Three different fractions were processed for SDS–PAGE analysis from each sample; pre-protease total, pellet and supernatant. The presence of protein in the pre-protease sample indicated the cDNA was effectively transcribed and translated. Secreted proteins would be expected in the pellet, since they are protected from Proteinase K in the lumen of microsomes. Proteinase K treatment of the supernatant fraction was expected to degrade any non-secreted proteins or secreted proteins not cotranslationally translocated, possibly synthesized by the surplus of translation components in the reactions. SDS sample buffer was added to all fractions to a concentration of 2% SDS, 66 mM Tris, 4 M urea, 0.01% bromophenol blue and 5% BME. Pre-protease, supernatant and pellet fractions (2, 1 and 11%) along with 6 µl of Kaleidoscope Protein Standards (Bio-Rad), were resolved on a 4–10% gradient Ready Gel (Bio-Rad) at 150 V for ~45 min. Gel running buffer was composed of 27 mM Tris, 190 mM glycine, 5.4 mM NaN3 and 0.1% SDS. Gels were fixed in 90:5:5 water, isopropyl alcohol and glacial acetic acid for 10 min followed by a 1 h treatment with Autofluor (National Diagnostics, Atlanta, GA), dried, exposed to X-ray film overnight, and developed.

RESULTS

Reference secretome

Secreted protein sequence sets were constructed from full length human and Fugu protein sequence sets. These protein sets composed between 13 and 20% of the respective protein sequence sets (Table (Table1)1) and are available as Supplementary Material. Three human protein sequence sets were analyzed to maximize proteome coverage. Each set introduced unique (as defined in Materials and Methods) sequences into the human secretome. The IPI Human secreted protein sequence set contained 14.9% unique sequences, NCBI GenScan, 23.2% unique sequences, and NCBI RefSeq, 3.6% unique sequences. These were combined to create a human secretome containing 10 688 non-redundant protein sequences. 49% of the 5310 sequences in the Fugu secretome had no homolog in the human secretome.

Table 1.
Number of human and Fugu total protein, and derived secreted protein, reference sequences.

Porcine secretome analysis

TIGR Porcine Gene Index, release 4.0 was analyzed using methods presented in Secreted Protein Identification. 3934 (25.2%) of the porcine nucleotide sequences are homologous to at least one secreted protein in the reference sequence sets, 22.6% homologous to a human protein and 13.6% homologous to a Fugu protein (Table (Table2).2). Inspection of the homologous porcine sequences shows that 3422 (87.0%) possess an ATG (putative start site) within the first 150 5′ bases. Following best-hit frame translation, 1487 (37.6%) of the porcine proteins aligned with their homolog at the N-terminus, within the designated threshold. 626 (16.2%) of the homologous protein sequences were predicted to possess N-terminal signal peptides. Collapsing across all three criteria 352 (9%) of the porcine sequences possessed a 5′ ATG, acceptably aligned near the N-terminus, and possessed a predicted signal peptide. These porcine sequences, encoding putative, N-terminally complete, secreted proteins, make up 2.3% of the total porcine gene index and are available in the Supplementary Material. While most of the 352 sequences had homologs in more than one reference secreted protein sequence set, 38 had a homolog in only one set: 21 in IPI, eight in GenScan, two in RefSeq and seven in Fugu.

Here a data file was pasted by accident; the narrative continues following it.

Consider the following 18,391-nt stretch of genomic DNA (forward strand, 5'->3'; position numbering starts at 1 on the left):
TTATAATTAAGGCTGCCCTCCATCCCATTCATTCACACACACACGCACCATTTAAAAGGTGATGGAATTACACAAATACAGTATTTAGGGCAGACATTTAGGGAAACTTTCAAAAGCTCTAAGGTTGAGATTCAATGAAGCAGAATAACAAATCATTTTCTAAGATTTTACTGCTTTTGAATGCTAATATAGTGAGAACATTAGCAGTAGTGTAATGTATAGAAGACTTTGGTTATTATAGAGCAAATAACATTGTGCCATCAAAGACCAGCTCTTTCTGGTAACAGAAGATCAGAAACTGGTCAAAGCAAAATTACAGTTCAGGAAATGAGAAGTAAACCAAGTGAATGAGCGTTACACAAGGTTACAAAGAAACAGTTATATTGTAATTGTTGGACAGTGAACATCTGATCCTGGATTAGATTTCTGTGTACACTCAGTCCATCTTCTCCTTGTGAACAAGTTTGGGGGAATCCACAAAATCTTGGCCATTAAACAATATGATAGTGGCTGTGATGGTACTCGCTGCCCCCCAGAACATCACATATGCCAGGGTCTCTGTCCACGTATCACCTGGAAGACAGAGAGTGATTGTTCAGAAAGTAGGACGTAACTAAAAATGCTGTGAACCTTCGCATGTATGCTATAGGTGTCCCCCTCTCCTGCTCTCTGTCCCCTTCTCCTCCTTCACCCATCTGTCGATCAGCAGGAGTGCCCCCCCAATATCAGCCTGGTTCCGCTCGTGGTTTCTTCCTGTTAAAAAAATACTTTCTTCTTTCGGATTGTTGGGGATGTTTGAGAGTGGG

Table 2.
Analysis of TIGR porcine index version 4.0

Annotation using human homologs

The 352 putative secreted porcine protein sequences were further annotated by BLAST comparison to the ENSEMBL known human peptide sequence set. ENSEMBL human homologs were identified for 344 sequences (98%). Forty-six of the 344 were considered to have unknown function since the Description Field of their best ENSEMBL homolog contained ‘No Description’. The remaining eight did not have an ENSEMBL human homolog. One had a Fugu reference homolog, and the remaining seven had homologs from our, more inclusive, human reference secreted protein sequence sets.

We examined ENSEMBL homologs for the 352 sequences we identified, specifically looking for annotation of TM domains and signal peptides. Eighty-six homologs contained annotated signal peptides. The ENSEMBL annotation for human homologs of 40 sequences selected for assessment by cell-free CTT is shown in Table Table3.3. Three of the 40 sequences did not possess a human homolog, while 17 were homologous with proteins lacking description and the remaining 20 (50%) were homologous with annotated human proteins. The sequences selected for cell-free testing were enriched for unknown function, to maximize the information gained by further study.

Table 3.
Annotation of putative secreted proteins

Assessment for cell-free CTT